Burma: Elections Offer Few Answers


By Thomas Clouse


Suu kyi: Free at last

Burma held its first election in two decades in early November. The winners of the election will take control of the government from the military, which has ruled the country for 48 years. The initial results suggested there would be little change within the country, with the pro-military Union and Solidarity and Development Party taking the majority of the 1,159 open offices in national and regional parliaments. Many of the USDP’s candidates ran unopposed, and others were likely helped by alleged vote-rigging, voter intimidation and other forms of election fraud.

The National League for Democracy, led by Nobel Peace Prize winner Aung San Suu Kyi, disbanded as a political party before the election and called for a boycott of the election process, which it claimed would be undemocratic. Suu Kyi was released from house arrest shortly after the election, having been detained for 15 of the past 21 years. According to a spokesperson for the National League for Democracy, Suu Kyi will participate in an election fraud investigation.

The election triggered conflict within Burma, especially in the ethnically diverse northeastern region. As a result, an estimated 15,000 refugees poured across the border into Thailand. Despite the conflict, some of the country’s nonmilitary parties did win offices. The National Democratic Front, a breakaway faction of Suu Kyi’s pro-democracy party, vowed to investigate election fraud but also committed to participating in the parliamentary process with the seats that the NDF did win.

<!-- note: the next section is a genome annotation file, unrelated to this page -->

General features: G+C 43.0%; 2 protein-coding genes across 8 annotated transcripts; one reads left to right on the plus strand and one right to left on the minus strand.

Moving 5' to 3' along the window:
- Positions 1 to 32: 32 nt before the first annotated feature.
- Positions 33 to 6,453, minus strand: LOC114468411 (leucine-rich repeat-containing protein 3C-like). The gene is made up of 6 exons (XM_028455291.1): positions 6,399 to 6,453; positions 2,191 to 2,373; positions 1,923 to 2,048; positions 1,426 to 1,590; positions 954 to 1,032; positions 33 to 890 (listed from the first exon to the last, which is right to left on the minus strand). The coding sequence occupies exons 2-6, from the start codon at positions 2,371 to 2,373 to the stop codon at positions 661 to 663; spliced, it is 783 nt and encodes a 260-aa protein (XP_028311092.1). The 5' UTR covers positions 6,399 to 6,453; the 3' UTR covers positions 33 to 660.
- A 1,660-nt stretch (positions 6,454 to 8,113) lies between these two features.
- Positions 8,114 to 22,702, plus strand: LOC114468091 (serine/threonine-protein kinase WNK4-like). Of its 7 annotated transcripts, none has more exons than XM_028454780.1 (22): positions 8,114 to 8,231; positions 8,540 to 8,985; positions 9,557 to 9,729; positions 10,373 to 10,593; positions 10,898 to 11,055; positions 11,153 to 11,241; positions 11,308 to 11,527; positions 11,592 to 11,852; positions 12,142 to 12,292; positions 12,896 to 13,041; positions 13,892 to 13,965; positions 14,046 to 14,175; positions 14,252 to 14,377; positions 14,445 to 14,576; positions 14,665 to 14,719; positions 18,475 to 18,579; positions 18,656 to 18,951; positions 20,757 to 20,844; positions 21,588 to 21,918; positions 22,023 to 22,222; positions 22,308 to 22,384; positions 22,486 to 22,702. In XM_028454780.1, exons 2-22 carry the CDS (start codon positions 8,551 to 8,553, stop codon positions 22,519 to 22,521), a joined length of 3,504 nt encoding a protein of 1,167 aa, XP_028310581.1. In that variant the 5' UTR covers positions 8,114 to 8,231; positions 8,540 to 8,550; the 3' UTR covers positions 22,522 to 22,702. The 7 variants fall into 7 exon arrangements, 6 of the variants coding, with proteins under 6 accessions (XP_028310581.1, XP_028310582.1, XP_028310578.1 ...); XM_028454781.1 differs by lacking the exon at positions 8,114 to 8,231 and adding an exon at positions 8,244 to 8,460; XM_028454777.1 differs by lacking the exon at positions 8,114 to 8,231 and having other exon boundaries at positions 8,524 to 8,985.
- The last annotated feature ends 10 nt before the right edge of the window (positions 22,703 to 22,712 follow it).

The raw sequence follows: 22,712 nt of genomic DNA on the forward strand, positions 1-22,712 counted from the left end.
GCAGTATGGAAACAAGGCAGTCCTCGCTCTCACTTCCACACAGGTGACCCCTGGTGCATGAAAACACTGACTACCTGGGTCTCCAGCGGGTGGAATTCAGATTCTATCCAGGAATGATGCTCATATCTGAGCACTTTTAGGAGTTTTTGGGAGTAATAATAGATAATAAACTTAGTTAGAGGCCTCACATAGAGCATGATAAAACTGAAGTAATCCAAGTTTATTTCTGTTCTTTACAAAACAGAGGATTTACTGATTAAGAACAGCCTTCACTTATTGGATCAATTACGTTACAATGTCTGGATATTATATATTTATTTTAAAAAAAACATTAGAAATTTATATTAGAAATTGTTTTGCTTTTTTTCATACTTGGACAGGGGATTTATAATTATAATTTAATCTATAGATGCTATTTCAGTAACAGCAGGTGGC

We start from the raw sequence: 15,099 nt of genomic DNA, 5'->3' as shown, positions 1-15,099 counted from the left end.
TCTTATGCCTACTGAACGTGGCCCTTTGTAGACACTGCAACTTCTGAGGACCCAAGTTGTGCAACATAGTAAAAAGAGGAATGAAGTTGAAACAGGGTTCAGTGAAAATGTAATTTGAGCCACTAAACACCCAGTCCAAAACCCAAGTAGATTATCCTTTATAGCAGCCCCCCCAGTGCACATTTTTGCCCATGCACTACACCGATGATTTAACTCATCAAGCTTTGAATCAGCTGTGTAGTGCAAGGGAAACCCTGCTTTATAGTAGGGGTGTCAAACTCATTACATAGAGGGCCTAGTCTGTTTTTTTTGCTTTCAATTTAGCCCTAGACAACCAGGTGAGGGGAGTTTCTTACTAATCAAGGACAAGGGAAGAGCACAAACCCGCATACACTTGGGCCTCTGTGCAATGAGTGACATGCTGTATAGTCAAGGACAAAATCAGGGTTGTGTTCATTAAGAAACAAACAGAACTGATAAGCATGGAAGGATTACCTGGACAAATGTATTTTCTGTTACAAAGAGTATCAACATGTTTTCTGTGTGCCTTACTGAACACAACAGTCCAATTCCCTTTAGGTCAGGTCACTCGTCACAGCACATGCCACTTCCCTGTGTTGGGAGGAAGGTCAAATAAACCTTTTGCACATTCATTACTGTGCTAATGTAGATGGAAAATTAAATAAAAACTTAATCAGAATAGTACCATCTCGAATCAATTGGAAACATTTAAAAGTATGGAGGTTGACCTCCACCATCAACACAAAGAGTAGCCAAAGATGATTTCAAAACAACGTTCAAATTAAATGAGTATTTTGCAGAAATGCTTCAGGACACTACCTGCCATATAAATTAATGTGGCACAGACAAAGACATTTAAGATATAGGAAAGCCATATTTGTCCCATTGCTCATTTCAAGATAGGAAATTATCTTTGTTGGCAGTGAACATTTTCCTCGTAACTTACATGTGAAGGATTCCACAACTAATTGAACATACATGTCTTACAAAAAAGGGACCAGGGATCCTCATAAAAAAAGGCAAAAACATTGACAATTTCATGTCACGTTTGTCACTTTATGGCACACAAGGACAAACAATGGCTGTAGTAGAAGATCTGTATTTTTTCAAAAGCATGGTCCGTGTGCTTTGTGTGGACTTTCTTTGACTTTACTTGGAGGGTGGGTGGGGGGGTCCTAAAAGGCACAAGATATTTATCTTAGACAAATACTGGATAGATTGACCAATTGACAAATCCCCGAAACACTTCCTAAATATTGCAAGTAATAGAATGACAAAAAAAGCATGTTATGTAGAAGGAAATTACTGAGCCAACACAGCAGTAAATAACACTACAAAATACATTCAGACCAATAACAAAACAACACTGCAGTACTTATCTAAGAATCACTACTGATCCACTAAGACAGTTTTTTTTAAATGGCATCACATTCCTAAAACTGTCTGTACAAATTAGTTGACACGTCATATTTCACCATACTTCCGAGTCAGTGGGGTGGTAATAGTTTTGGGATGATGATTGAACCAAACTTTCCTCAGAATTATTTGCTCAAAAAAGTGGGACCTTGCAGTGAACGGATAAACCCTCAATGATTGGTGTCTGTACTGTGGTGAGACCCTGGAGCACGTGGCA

Burma’s election drew criticism abroad for its lack of transparency and allegedly flawed election process. In a statement posted on the US State Department website, Secretary of State Hillary Clinton said, “The electoral process was severely flawed, precluded an inclusive, level playing field and repressed fundamental freedoms. As a result, the elections were neither free nor fair.”

Mahdev Mohan, associate fellow with the Singapore Institute for International Affairs (SIIA), offered a more positive assessment. “Although the former ruling generals continue to hold a dominant position in the economy, when the new constitution comes into effect [at least in theory,] there will be a chance for the rule of law to take root and support the growth of business and investment.”